Lastly for someone to jump 6.40, I believe there will need to be 2 future "bubka like" jumpers, who can battle back and forth over WR's and major championships. I think Bubka needed another Bubka to even get close to approaching "6.40", which he showed on some jumps what might be possible one day.
Last edited by KYLE ELLIS on Sun Mar 28, 2010 11:47 pm, edited 1 time in total.
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Re: The Real Questions of the 6.40 Model

Unread postby dj » Sun Mar 28, 2010 11:34 pm

hye

i had some "numbers"... that i was working with in the 80's with Tully which were based on 90+percent of the varibles that i listed on the other thread..

I used the same varibles and "percentages" to give Tim Mack and idea (in 1995) in where and what he needed to improve to jump worldclass..

I don't have the whole file but have some of it with the notes/studies i just posted from on the other thread..

I determined what "average" speed Tully/Tim could bring based on the study numbers and what Tully was doing in meets and practice from my own timing of the last six steps..

i determined what grip, of course with the right takeoff point, best "impluse".. horizontial and vertical... and the time of the complete vault.. max bend and max time of COM..

here is what i have for a 6.20m/20'4" vault...

I used a factor of 5 or 20% of the hand grip to determine the height above the grip.. because of "swing force" a longer swing distance (from a higher grip) in the same amount of time would/will produce more height above the grip...

a 20'4"/6.20 vault..


"MID"..............57'/17.47m
GRIP...............16'11"/5.16m
TAKE_OFF........14'8"/4.47m..(based on the vaulters physical height/reach...of course)

The last 6 steps will take 1.35 seconds which means the vaulter is traveling at 9.5m for 6 steps and will be slightly faster over the last two...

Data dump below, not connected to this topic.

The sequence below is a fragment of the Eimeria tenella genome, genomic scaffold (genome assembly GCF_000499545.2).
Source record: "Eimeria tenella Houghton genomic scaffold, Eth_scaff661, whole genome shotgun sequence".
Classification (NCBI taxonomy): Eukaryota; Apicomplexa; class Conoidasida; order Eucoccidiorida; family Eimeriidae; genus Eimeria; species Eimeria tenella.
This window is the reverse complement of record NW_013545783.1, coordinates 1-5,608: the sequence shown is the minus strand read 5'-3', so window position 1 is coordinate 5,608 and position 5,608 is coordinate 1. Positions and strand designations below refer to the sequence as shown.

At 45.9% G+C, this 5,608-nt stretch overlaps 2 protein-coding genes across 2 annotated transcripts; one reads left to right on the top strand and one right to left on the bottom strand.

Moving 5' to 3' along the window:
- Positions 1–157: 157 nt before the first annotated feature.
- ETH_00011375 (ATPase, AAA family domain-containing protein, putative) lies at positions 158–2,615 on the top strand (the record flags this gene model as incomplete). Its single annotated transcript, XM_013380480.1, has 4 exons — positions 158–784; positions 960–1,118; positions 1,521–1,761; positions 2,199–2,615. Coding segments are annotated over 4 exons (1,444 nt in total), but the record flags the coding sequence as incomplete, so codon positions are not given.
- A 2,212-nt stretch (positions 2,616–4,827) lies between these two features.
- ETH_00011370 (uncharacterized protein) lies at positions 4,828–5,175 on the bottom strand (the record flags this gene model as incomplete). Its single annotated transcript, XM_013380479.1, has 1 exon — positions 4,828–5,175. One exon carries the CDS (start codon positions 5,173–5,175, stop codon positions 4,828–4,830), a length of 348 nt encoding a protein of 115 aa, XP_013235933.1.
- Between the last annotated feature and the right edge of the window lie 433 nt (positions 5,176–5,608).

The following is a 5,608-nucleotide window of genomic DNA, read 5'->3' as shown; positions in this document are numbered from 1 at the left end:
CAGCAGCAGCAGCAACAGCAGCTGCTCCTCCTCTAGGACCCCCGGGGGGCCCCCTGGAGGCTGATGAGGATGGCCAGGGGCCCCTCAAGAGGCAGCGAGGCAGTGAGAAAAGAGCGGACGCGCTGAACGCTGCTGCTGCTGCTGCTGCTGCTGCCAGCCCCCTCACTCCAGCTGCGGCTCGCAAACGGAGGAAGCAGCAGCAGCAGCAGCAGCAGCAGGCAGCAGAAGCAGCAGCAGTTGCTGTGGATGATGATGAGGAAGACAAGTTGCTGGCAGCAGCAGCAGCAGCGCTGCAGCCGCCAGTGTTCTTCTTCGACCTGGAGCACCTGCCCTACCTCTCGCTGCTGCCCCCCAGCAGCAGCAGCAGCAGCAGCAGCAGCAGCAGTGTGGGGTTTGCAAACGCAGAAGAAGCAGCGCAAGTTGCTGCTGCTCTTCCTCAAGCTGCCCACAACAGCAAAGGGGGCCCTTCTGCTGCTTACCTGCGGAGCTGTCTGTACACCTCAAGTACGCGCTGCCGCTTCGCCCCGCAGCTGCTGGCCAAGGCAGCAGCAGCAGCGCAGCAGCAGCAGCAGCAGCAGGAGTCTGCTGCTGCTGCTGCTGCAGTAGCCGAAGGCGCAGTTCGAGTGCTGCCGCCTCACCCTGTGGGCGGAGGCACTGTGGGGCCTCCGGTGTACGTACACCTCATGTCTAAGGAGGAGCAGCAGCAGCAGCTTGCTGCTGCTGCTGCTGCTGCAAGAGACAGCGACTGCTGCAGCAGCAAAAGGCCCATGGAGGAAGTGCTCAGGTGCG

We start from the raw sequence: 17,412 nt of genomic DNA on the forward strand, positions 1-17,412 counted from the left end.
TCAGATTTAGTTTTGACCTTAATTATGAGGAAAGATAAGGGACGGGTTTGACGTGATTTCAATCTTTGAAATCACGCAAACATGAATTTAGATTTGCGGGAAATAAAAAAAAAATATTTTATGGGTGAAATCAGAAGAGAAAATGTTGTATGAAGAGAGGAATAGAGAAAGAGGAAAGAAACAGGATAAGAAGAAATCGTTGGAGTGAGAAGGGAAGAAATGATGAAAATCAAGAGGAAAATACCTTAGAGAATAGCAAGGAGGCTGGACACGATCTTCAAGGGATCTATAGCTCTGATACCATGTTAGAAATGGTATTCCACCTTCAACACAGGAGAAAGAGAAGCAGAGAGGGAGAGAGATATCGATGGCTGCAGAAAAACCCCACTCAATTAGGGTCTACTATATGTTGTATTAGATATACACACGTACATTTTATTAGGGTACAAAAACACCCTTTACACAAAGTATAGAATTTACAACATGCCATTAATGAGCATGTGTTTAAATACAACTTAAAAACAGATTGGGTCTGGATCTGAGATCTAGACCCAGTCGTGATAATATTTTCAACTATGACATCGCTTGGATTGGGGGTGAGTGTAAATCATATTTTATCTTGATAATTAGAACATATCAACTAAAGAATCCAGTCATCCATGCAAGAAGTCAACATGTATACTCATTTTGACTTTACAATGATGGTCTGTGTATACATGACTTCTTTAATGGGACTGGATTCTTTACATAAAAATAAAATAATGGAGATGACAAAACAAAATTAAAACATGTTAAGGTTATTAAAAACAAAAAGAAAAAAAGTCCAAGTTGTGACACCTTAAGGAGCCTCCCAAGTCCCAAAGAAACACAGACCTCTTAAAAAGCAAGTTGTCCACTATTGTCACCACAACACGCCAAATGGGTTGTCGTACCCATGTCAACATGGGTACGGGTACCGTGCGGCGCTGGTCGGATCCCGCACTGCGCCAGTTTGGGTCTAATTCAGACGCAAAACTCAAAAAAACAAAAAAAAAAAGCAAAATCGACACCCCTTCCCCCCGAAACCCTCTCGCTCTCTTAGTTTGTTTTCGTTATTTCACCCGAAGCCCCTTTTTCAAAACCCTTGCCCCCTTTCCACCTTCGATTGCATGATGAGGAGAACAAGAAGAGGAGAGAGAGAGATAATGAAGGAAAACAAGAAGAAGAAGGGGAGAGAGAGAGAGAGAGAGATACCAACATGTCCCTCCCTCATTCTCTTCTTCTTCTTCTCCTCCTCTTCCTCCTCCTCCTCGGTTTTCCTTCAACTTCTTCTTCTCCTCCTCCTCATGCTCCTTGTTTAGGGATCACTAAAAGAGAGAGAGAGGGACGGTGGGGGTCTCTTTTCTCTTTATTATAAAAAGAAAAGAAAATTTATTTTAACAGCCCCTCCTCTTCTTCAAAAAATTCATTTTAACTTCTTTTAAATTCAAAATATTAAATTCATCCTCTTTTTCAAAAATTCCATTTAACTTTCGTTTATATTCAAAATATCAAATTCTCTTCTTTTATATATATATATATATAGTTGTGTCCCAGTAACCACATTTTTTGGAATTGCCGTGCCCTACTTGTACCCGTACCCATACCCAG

Maximum bend will occur one half .............(.50seconds) of a second after takeoff...
The pole will bend approximately................30%
The total vault will take approximately.........1.44 seconds from takeoff to max COM above the bar...

If you look at the numbers of the Bubka jump you will see the "percentages" of the Horizontal and Vertical, the "up" Impluse combined with the horizontal speed. and a key factor is not only the speed/time to max bend but the speed/time to max COM or the finish of the vault.

you can only get the "pop"/fly/air if you have a fast swing.. very fast swing.. i know this is "most" times interprted as a "catapult" or throwing of the vaulter by the pole... i don't believe that you (Bubka included) swing from the pole... faster swing over a longer distance.. more air..

dj

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Re: The Real Questions of the 6.40 Model

Unread postby Pogo Stick » Mon Mar 29, 2010 2:49 am

ADTF Academy wrote:I was one of the main people who three or four years ago sat on here and talked about all kinds of theory and beliefs than read information about the 6.40 model and people's theories of what others are doing. Most of us can't think or are patient enough to look 10 years into the future. Sadly we live in a world of results now or someone else will come along.


Here is Agapit's quote from Manifesto:
agapit wrote:Usualy 18-24 months is sufficient. ;)



ADTF Academy wrote:What is the traits of the athlete everyone thinks it will take to jump the 6.40 Model.... What elements will allow them to grip high enough to make this work... What grip will it even take to jump that high? None of these questions where ever answered in the 6.40 model just what they should do.

...
WR will be broken either with higher grip or more flyaway.